Data lake bi architecture

Smart Acceleration Leverages What is Learned During Data Discovery

One of the challenges with legacy BI and middleware applications is that you wind up building cubes in advance based on what you think the business requirements are. That requires a lot of planning and setup time, and you have to lock yourself in to what dimensions and views people want to have. Smart Acceleration allows people to query data in its granular state, and then gives administrators suggestions on what accelerators to build. These accelerators are data structures known as Analytical Views which speed up common queries and enable high end-user concurrency on the data lake. This is “just right” data engineering based on actual versus assumed needs and usage, meaning that only the data/aggregates actually used by end users are accelerated.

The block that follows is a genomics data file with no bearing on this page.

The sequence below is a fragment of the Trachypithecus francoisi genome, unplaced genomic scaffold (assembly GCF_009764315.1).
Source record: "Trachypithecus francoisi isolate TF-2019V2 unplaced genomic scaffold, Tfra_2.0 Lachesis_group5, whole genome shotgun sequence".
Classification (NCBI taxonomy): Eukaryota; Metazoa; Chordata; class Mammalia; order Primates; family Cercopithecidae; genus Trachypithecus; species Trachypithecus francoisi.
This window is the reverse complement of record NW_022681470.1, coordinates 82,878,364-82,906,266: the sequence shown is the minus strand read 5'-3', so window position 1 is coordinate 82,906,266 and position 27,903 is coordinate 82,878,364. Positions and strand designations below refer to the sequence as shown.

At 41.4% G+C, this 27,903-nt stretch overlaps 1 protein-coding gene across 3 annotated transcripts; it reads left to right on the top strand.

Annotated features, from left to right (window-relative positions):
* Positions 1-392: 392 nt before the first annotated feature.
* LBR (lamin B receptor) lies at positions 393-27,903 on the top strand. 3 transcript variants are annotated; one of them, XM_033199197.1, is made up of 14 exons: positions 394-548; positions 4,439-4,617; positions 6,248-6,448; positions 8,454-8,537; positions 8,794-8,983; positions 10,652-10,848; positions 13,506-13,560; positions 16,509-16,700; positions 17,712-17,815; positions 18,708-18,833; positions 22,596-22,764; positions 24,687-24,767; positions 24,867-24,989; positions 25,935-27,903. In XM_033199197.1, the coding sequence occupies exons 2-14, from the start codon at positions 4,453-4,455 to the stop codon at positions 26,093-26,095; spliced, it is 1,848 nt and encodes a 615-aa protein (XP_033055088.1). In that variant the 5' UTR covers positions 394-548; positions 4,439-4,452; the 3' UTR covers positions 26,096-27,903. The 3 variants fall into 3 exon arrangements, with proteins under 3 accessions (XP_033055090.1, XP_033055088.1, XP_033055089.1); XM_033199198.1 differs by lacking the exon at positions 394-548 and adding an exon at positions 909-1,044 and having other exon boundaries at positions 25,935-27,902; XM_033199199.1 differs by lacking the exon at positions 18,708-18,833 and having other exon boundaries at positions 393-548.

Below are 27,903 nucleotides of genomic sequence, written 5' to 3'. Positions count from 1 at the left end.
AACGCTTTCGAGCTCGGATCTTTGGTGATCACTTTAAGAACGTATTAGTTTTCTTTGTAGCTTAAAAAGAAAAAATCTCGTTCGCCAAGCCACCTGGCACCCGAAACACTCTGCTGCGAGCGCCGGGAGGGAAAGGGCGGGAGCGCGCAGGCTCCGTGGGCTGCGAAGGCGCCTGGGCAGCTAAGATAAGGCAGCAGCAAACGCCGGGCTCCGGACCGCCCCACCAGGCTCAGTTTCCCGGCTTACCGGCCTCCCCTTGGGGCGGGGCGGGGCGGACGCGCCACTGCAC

Query acceleration

BI Native to Data Lakes Provides Faster Time to Value

With Arcadia Data, you can query unstructured data, perform analysis and discovery, and then optimize for performance after you have figured out what needs to be accelerated. Smart Acceleration gives you that information about what to accelerate. This is a much simpler process than the traditional data modeling life cycles that require continual back-and-forth discussions between IT and business teams, and thus are very time consuming and costly. Our native BI architecture allows value to be realized much faster than traditional BI architectures designed for relational databases.

BI native to data lakes

Check out the webinar for more details.

Here are a few more resources to dive into for more information: